Is there an ironic twist in Herod’s niece getting John the Baptist beheaded? An upside down protoevangelium?
There are numerous typological dimensions of Old Testament echoes at play in each of the Gospel accounts of Christ’s baptism (Creation, Noah’s dove coming to rest, Israel’s Red Sea and Jordan crossings, Levitical priestly washing, Day of Atonement, David’s anointing as King, Elijah’s anointing of Elijah, etc.) Another possible dimension I’ve recently noticed in Mark’s account of this incident, particularly Christ’s subsequent time in the wilderness, is its parallels with Nebuchadnezzar’s humiliation described in Daniel 4. Mark 1:12 says that “the Spirit immediately drove [Jesus] out into the wilderness.” Daniel 4:33 says that Nebuchadnezzar was “immediately . . . driven from among men.” Mark 4:13 says that Jesus “was with the wild animals.” Daniel 4:32 says that Nebuchadnezzar is made to dwell “with the beasts of the field.” Jesus comes back from the wilderness proclaiming the Gospel of God’s Kingdom. (Mark 1:14-15). So does Nebuchadnezzar. (Daniel 4:34). A more tenuous connection may be in the angels who ministered to Jesus and the “watchers” mentioned in Nebuchadnezzar’s dream earlier in Daniel 4. Is this connection between Christ and Nebuchadnezzar meaningful? If so, what are we to make of it?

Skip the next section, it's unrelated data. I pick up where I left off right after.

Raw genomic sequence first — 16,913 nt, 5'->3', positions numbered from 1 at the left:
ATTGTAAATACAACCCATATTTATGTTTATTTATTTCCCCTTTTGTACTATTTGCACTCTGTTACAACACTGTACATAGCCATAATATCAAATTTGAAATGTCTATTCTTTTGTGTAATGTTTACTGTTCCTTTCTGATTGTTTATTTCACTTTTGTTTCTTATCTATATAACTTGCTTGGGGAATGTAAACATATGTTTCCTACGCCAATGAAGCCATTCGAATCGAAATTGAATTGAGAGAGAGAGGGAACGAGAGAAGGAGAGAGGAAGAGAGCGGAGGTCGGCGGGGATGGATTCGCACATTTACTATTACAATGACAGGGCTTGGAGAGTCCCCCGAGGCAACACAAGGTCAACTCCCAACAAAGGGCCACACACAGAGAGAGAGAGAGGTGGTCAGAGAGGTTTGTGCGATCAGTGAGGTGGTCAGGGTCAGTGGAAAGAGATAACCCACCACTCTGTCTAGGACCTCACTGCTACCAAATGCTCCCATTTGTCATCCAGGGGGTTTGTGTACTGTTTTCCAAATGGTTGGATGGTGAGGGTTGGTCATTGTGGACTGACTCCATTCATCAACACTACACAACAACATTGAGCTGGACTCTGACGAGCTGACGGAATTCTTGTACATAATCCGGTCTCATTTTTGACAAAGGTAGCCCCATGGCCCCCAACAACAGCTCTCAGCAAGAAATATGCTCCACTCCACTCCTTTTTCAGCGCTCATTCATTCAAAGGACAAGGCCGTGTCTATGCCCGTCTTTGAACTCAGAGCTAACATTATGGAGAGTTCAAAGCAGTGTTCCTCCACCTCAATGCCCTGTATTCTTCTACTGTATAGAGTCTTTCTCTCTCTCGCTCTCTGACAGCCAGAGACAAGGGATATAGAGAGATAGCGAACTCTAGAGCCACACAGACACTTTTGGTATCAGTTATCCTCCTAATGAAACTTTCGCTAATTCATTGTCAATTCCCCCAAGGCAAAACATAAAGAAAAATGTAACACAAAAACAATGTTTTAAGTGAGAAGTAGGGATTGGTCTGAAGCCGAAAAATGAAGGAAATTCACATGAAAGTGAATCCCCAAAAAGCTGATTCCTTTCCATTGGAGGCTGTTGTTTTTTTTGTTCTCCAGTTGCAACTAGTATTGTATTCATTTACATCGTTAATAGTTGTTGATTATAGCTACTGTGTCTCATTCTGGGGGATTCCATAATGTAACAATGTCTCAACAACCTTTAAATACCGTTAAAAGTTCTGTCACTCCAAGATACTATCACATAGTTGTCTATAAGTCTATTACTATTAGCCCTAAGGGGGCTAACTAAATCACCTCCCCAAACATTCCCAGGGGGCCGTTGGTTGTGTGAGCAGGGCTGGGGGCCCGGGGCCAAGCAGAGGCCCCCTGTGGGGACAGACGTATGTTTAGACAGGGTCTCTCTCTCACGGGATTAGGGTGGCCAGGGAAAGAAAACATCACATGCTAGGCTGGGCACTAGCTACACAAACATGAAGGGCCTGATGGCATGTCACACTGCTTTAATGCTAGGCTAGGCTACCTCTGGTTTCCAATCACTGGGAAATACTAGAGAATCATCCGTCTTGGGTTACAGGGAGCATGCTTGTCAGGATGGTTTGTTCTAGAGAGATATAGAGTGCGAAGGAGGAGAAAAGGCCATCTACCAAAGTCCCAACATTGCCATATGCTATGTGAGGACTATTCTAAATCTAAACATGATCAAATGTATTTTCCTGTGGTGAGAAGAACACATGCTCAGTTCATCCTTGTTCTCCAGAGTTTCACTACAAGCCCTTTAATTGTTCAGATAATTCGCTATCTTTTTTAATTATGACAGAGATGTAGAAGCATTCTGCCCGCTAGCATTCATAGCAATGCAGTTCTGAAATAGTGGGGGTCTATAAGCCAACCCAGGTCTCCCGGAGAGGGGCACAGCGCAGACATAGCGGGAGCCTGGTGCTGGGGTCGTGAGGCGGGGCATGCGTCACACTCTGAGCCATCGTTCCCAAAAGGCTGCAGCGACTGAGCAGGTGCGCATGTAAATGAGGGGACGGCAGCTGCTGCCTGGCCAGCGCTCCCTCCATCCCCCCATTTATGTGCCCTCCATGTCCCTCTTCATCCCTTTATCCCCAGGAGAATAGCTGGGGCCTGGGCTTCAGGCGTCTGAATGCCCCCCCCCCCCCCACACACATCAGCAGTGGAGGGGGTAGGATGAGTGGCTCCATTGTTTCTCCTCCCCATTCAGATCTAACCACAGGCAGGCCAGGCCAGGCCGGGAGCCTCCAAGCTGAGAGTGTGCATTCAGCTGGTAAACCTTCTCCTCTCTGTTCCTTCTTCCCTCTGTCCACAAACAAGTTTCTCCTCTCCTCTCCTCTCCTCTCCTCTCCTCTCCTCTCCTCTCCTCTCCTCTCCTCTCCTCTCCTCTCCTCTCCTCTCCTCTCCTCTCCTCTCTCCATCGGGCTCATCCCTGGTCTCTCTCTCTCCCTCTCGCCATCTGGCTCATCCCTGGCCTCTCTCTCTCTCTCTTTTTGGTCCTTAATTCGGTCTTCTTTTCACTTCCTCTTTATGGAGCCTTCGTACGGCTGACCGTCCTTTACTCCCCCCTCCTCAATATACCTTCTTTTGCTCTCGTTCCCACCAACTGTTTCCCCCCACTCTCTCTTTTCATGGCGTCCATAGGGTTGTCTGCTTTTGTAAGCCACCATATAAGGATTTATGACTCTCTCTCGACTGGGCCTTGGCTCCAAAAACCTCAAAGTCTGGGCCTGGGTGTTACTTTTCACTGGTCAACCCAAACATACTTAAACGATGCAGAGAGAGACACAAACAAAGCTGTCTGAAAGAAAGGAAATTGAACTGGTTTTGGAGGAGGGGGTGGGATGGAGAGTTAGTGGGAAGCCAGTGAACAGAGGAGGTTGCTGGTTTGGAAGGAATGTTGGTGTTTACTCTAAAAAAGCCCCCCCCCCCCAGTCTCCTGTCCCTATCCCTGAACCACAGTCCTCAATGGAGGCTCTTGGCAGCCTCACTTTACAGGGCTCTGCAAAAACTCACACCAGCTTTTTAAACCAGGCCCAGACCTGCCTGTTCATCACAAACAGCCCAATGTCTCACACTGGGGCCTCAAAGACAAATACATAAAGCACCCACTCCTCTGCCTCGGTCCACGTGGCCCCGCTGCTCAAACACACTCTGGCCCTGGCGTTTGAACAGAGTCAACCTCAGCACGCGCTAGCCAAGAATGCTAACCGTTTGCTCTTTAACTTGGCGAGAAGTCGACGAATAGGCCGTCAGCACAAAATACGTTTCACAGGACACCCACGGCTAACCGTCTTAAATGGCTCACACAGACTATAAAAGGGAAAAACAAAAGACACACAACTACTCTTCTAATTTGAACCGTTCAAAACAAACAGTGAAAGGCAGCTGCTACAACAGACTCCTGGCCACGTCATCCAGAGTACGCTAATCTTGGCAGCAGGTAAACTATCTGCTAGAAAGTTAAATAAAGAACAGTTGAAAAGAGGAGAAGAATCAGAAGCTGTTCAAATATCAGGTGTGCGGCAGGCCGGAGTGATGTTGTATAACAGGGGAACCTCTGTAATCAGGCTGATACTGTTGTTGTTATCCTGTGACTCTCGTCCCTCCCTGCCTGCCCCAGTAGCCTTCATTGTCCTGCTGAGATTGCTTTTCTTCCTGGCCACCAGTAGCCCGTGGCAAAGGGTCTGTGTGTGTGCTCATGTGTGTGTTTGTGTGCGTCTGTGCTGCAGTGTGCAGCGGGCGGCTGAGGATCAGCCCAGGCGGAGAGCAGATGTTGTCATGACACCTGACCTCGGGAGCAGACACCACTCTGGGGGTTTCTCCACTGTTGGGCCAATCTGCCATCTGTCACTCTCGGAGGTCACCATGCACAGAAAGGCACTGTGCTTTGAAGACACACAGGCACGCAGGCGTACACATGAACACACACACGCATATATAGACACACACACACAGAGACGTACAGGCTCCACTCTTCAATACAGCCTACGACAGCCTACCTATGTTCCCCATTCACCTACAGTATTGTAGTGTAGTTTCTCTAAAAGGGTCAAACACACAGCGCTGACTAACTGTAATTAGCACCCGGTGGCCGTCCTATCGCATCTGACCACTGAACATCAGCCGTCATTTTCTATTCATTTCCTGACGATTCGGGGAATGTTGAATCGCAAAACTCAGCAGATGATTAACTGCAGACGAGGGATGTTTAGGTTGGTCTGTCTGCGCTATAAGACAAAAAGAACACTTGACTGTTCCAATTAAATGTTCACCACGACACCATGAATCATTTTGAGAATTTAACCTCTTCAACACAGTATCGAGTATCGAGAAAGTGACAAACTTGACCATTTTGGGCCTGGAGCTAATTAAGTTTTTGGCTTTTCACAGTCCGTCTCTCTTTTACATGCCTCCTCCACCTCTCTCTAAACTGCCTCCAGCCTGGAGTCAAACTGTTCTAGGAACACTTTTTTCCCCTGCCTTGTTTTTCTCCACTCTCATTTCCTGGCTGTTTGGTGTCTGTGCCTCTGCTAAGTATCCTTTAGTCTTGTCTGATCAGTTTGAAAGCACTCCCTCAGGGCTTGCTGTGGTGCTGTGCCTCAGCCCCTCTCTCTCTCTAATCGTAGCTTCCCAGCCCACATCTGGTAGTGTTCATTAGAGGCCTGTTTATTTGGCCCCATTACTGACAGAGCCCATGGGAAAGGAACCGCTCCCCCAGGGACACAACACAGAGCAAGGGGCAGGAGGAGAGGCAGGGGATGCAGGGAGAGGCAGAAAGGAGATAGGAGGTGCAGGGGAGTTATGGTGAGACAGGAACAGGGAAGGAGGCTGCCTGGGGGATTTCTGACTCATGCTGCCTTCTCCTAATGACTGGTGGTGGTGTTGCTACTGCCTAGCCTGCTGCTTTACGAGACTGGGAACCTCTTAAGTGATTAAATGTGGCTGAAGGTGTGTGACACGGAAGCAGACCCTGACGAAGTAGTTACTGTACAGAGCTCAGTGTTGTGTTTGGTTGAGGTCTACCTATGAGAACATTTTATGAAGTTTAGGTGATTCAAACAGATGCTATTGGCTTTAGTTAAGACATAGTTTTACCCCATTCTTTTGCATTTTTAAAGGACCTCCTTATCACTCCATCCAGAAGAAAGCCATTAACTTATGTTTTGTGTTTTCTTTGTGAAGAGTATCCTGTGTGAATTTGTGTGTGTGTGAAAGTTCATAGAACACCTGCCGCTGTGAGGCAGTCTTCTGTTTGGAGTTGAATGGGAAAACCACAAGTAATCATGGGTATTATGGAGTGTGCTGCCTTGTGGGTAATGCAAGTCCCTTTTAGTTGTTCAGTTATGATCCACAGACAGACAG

In this episode, I discuss the birth of Isaac and the sending out of Hagar and Ishmael.
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What are we to make of the echoes of Genesis 1-2:3 in John 1-2:11? Is there any correlation between the days in Genesis and the days in John?
Over the Christmas period, I am posting videos exploring biblical echoes and symmetries in the stories of the nativity in the gospels. In this twelfth and final video I discuss echoes of the story of Hagar and Ishmael in Luke’s gospel.